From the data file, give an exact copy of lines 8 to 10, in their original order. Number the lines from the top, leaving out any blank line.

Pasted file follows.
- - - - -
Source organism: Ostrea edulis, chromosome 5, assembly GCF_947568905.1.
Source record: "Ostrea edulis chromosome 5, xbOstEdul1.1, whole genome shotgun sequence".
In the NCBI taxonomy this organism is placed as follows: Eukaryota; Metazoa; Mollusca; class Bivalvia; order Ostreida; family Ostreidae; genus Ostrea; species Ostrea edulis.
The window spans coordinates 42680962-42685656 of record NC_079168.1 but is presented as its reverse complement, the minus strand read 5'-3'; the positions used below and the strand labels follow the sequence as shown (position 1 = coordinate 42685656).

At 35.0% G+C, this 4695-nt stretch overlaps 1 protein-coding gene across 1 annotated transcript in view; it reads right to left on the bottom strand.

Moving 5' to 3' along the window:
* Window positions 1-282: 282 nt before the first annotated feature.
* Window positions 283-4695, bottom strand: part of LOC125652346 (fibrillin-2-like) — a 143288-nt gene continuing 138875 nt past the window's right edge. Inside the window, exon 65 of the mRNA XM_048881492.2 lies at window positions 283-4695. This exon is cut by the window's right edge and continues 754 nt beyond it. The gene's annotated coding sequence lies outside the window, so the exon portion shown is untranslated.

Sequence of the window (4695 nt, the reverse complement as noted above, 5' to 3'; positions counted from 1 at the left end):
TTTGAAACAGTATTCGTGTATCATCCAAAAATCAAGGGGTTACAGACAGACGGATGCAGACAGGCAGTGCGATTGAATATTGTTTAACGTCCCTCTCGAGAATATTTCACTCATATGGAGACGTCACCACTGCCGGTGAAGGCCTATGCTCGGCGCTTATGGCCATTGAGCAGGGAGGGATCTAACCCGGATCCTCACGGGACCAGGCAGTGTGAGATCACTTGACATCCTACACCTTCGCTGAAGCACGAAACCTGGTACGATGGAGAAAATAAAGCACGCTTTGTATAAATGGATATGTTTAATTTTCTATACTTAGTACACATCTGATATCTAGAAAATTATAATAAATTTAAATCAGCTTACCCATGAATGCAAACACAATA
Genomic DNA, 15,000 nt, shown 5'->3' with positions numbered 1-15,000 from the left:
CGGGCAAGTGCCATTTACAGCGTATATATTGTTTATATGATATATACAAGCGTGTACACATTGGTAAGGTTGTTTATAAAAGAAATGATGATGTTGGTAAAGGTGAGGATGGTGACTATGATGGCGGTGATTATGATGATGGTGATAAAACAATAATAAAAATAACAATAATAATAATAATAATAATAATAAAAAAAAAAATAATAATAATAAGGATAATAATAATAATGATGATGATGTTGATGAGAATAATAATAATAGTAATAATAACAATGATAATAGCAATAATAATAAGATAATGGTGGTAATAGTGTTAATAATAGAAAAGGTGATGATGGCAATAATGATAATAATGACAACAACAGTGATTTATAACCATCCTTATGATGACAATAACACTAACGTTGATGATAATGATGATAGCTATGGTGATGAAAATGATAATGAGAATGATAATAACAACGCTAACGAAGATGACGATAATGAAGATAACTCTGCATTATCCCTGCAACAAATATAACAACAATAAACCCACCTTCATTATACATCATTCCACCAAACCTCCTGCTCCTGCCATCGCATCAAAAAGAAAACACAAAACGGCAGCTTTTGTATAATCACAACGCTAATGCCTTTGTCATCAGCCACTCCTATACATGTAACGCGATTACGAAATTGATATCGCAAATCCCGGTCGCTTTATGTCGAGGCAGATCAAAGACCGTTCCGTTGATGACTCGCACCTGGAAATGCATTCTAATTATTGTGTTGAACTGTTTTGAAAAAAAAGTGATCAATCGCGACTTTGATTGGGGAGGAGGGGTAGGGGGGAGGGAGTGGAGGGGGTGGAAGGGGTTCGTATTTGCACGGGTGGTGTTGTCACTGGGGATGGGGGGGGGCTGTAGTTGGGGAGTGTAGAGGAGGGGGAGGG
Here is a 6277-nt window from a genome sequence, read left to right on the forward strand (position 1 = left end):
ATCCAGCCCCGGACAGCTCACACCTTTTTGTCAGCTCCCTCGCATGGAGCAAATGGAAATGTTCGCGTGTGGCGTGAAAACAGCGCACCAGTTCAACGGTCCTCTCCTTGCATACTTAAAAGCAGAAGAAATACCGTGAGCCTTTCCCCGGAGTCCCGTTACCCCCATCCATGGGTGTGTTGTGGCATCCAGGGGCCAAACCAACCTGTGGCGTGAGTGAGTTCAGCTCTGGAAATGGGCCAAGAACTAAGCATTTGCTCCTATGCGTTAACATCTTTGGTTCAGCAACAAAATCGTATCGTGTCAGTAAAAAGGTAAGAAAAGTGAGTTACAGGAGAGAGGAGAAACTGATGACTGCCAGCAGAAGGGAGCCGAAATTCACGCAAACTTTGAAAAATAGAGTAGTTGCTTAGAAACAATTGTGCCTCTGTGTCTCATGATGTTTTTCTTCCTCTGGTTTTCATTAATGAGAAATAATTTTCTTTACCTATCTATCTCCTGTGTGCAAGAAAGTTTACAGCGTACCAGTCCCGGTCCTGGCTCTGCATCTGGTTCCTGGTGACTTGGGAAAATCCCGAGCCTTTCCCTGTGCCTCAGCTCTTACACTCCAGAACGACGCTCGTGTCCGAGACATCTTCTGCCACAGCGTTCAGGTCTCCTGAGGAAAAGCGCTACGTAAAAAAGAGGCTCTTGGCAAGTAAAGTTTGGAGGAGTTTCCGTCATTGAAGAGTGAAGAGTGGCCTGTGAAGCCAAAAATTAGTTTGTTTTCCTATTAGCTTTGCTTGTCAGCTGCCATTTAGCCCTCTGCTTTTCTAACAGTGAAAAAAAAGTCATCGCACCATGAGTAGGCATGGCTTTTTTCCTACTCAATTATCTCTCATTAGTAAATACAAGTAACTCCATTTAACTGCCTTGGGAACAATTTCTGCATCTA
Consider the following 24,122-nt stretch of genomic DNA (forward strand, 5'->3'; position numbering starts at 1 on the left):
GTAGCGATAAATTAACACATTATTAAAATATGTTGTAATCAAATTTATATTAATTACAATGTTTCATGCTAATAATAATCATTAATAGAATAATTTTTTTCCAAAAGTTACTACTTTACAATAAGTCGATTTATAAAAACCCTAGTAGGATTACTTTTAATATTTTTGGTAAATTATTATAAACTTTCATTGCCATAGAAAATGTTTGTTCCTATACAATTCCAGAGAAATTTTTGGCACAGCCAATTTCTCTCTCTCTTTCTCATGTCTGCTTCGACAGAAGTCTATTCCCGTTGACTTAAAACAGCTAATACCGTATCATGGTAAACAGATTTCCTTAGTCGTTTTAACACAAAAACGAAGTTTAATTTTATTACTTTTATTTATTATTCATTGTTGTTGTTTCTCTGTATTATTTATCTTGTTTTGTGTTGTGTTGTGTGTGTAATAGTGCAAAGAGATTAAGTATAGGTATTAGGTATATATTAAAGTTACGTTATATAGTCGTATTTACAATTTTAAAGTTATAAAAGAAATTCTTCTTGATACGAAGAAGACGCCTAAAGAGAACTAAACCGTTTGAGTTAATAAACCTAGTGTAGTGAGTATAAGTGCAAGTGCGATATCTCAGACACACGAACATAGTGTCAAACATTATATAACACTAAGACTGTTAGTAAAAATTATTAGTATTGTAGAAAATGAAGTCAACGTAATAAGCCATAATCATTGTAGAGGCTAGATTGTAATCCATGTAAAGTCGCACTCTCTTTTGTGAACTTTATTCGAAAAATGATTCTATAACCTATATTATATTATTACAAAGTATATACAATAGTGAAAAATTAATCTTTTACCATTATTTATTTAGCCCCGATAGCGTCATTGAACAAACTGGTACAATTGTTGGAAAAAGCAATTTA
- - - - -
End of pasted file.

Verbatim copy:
* Window positions 283-4695, bottom strand: part of LOC125652346 (fibrillin-2-like) — a 143288-nt gene continuing 138875 nt past the window's right edge. Inside the window, exon 65 of the mRNA XM_048881492.2 lies at window positions 283-4695. This exon is cut by the window's right edge and continues 754 nt beyond it. The gene's annotated coding sequence lies outside the window, so the exon portion shown is untranslated.

Sequence of the window (4695 nt, the reverse complement as noted above, 5' to 3'; positions counted from 1 at the left end):
TTTGAAACAGTATTCGTGTATCATCCAAAAATCAAGGGGTTACAGACAGACGGATGCAGACAGGCAGTGCGATTGAATATTGTTTAACGTCCCTCTCGAGAATATTTCACTCATATGGAGACGTCACCACTGCCGGTGAAGGCCTATGCTCGGCGCTTATGGCCATTGAGCAGGGAGGGATCTAACCCGGATCCTCACGGGACCAGGCAGTGTGAGATCACTTGACATCCTACACCTTCGCTGAAGCACGAAACCTGGTACGATGGAGAAAATAAAGCACGCTTTGTATAAATGGATATGTTTAATTTTCTATACTTAGTACACATCTGATATCTAGAAAATTATAATAAATTTAAATCAGCTTACCCATGAATGCAAACACAATA